The Role of Acoustic Feedback in Keely's Machines

Acoustic feedback, as we understand it today, was an unknown phenomenon in Keely's time.

So, how does this subject get into the equation?

Looking at Keely's motors there is evidence that acoustic feedback was occurring in his devices and that he tried to deal with the problems created by it without ever completely understanding what he was up against.

In my view his failure to bring the phenomenon under control accounts for most, if not all, of the problems he encountered. But before we lock at his machines let us briefly examine what feedback, especially regenerative feedback, is and how it applies here. Acoustic feedback, also known as the Larsen effect, is the result of coupling a portion of the output signal back to the input of an amplifier.

We all have noticed the phenomenon when a microphone is placed too close to a loudspeaker by a musician and the whole system starts to howl in an ever increasing pitch and volume.

What happens is that some frequencies get reinforced by the added input, generating harmonics that were inaudible before to a level where they get also reinforced and so on, creating runaway frequencies that are impossible to control once they have started.

As undesirable as the phenomenon is in, say a concert hall, it has been used beneficially in radio receivers to amplify and enhance the input signal.

When radio first started it was the humble detector circuit complete with a galena crystal that enabled reception. The signal was weak. After Edison discovered that electrons flowed from a heated filament to a positively charged plate in an evacuated light bulb Dr. Lee deForest, successfully introduced a third element -the grid-between the filament and the plate, creating the triode. By feeding the received signal to the grid and applying a voltage between the filament and the plate the stronger flow could be controlled by the weak input signal (hence the word valve), which made it possible to amplify the incoming radio signal.

In 1913 the brilliant Edwin Howard Armstrong, while still a student, fed part of the output of the triode back into its input in an effort to improve radio reception. He called the process he called "regenerative feedback." It greatly amplified the signal and, if enough feedback was applied to the input, it also acted as an oscillator.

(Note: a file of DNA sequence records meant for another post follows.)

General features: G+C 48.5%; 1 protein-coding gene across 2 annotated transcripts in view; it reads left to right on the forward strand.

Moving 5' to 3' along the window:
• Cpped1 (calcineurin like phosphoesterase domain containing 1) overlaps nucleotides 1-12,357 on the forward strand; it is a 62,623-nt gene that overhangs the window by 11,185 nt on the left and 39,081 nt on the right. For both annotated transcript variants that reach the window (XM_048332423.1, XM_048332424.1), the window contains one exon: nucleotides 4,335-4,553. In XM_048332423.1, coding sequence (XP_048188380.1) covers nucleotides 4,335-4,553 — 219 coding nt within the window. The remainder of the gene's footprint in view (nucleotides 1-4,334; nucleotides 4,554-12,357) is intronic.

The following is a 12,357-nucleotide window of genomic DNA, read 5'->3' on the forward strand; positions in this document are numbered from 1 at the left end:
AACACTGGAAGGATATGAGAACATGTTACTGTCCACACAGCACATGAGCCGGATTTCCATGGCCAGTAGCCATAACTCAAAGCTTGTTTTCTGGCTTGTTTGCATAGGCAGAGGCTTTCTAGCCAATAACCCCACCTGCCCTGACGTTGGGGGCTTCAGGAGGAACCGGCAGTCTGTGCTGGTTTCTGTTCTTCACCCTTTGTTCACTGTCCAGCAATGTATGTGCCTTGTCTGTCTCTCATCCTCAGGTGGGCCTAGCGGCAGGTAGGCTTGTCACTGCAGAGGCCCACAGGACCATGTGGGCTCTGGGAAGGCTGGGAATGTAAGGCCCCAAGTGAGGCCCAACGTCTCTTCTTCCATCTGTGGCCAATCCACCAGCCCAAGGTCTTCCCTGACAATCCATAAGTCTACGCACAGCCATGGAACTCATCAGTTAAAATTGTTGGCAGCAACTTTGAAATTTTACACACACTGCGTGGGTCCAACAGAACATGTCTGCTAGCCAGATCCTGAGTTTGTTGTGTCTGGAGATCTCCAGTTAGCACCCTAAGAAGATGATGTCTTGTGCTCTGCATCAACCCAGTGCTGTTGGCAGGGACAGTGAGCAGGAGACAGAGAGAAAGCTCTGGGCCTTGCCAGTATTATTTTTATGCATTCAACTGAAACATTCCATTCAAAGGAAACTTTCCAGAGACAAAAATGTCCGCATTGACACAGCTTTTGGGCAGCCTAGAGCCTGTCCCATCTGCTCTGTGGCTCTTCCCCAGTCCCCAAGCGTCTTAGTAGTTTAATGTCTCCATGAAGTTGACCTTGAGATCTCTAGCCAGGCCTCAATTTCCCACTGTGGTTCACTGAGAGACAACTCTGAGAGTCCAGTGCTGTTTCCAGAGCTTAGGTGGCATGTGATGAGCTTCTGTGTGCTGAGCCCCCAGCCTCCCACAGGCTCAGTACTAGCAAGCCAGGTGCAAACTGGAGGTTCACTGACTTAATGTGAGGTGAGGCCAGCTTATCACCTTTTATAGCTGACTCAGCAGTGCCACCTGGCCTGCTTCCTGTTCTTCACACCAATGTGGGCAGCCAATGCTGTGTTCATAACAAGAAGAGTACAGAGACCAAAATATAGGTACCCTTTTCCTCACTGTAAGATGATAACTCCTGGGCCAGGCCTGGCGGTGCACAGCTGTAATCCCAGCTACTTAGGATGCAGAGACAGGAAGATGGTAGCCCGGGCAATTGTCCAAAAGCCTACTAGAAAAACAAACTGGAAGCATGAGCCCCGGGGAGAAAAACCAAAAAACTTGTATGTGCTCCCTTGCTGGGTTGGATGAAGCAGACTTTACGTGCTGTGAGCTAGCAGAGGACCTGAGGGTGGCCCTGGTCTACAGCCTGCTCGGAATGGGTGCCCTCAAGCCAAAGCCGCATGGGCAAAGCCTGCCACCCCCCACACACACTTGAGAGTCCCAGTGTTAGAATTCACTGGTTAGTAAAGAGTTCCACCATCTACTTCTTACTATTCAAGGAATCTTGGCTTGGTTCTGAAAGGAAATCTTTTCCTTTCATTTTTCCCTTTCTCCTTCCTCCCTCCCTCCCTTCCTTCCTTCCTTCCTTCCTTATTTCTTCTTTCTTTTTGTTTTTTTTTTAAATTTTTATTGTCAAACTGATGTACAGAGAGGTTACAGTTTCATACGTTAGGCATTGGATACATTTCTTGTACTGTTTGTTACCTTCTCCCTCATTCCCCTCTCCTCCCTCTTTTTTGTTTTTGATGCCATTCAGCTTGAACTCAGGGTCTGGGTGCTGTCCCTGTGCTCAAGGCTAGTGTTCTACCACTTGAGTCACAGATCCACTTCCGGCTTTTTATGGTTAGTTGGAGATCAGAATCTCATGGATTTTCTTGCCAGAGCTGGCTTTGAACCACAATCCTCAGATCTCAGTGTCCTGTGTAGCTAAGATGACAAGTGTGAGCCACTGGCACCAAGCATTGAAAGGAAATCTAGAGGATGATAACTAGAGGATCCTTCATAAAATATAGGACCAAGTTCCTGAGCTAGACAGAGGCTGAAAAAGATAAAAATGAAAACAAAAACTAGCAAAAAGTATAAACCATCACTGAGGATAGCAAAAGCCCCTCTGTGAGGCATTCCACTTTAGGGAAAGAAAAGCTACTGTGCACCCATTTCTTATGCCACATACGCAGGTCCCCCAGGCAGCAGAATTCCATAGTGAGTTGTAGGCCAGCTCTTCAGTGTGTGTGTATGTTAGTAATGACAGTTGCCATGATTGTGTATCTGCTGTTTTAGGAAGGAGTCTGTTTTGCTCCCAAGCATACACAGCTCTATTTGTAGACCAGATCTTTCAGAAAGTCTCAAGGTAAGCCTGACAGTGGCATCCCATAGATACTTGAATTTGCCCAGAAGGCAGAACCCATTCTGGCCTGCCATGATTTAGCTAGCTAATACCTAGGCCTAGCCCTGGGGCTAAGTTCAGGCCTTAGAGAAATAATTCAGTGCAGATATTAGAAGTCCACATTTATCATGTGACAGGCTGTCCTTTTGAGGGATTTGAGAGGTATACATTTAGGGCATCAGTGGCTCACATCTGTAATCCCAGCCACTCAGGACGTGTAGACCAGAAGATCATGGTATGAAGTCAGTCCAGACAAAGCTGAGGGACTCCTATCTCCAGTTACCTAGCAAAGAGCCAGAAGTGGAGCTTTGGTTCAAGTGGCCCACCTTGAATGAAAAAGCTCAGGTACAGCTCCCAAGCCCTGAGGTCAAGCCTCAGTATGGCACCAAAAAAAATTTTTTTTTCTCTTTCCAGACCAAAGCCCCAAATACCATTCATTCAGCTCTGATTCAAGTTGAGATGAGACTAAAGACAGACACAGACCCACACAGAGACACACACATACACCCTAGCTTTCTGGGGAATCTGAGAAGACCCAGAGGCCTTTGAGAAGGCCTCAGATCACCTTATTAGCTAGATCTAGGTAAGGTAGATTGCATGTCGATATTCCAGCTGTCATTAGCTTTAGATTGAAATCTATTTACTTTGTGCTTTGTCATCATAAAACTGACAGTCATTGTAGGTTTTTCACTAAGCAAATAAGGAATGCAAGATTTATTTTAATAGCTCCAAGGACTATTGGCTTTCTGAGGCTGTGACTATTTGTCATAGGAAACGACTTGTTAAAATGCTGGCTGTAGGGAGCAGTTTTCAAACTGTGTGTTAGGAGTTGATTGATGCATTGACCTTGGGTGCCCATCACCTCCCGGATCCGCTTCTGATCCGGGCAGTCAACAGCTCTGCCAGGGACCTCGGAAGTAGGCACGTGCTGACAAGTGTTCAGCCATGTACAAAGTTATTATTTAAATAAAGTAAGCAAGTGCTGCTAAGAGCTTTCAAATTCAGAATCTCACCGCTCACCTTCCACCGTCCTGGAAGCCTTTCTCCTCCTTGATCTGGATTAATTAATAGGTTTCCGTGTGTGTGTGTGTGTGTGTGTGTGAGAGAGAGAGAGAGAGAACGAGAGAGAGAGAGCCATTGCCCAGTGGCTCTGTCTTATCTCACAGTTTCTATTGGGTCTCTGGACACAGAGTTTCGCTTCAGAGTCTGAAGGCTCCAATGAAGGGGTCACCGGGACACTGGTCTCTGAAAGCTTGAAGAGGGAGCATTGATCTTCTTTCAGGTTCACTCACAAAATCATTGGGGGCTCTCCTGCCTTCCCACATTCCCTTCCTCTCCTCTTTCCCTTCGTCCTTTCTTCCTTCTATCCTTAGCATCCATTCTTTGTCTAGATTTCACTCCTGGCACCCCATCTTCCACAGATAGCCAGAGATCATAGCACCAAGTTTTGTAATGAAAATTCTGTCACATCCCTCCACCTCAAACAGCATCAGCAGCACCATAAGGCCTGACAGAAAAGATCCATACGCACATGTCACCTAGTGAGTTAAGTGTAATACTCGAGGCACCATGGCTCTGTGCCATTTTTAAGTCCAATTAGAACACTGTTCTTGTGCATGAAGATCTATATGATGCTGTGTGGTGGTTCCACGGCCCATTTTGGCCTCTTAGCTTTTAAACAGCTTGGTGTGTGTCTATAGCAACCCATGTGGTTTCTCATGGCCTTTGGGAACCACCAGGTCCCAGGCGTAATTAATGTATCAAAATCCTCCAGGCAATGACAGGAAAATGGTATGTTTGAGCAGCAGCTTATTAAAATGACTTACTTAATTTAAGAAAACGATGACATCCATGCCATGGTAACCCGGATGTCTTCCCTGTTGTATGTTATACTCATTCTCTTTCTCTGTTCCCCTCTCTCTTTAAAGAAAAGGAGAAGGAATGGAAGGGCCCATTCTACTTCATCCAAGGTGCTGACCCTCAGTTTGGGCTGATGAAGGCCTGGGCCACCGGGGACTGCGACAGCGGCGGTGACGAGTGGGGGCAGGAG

Keely did not use valves, they were not even on the horizon then, so how could he have struck acoustic feedback?

The clue lies in the construction of his motors.

His motor consists, as you can see in the photograph, of two devices, the liberator and the motor proper which are connected by a wire made from silver, gold and platinum. Both devices, as well as the wire were tuned to a specific frequency with almost unbelievable precision. In addition special resonators were mounted on the devices to ensure maximum resonance. These resonators he calls his diatonic scale. They are clearly visible here. Below are close ups of the liberator with the diatonic scale and the scale on its own.

Now we have both, the equivalent of a microphone (liberator) connected a loudspeaker (motor). All we need is some additional energy feeding into the system and we have a closed feedback loop.

Keely claimed that his liberator provided that additional energy, after all that was the whole idea of the thing.

If the arrangement performs the way Keely claimed we have now a real feedback problem. The uncontrolled runaway frequencies created by this arrangement would account for Keely's inability to control the speed of his motor and the sudden reversals. From what I can make out his motors only ever ran for very short periods of time.

Keely was not unaware of the problem, though in my estimation never understood what he was up against and only partially controlled the phenomenon in a somewhat crude fashion.

In one explanation of the procedure required to get his motor to run he says:........... The localization to the neutral centre is then established by dampening the steel rods, on the scale at the back, representing the thirds, sixths, and ninths, drawing a piece of small gum tube over them, which establishes harmony to the chord mass of the instrument. Concordance is thus effected between the disintegrator and the ninths of the scale at base of transmitters with telephonic head.

In my view dampening the resonators with gum tubing was his attemt to reduce the feedback without eliminating it, thereby gaining the advantage of further amplification and achieving enhanced amplitude for the higher frequencies.

NOTE: For the amplification to occur the signal that is fed back into the circuit must be in phase with the incoming signal.That means that in Keely's arrangement the length of the wire or tube connecting the two devices is critical. Because the incoming signal travels along the waveguide there is a time delay before it reaches the motor. The feedback signal travels along the same waveguide in the opposite direction also incurring a time delay. The length of the wire or tube must be so calculated that the two signals are in phase at all times at the point of origin.

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Hans von Lieven, copyright 2007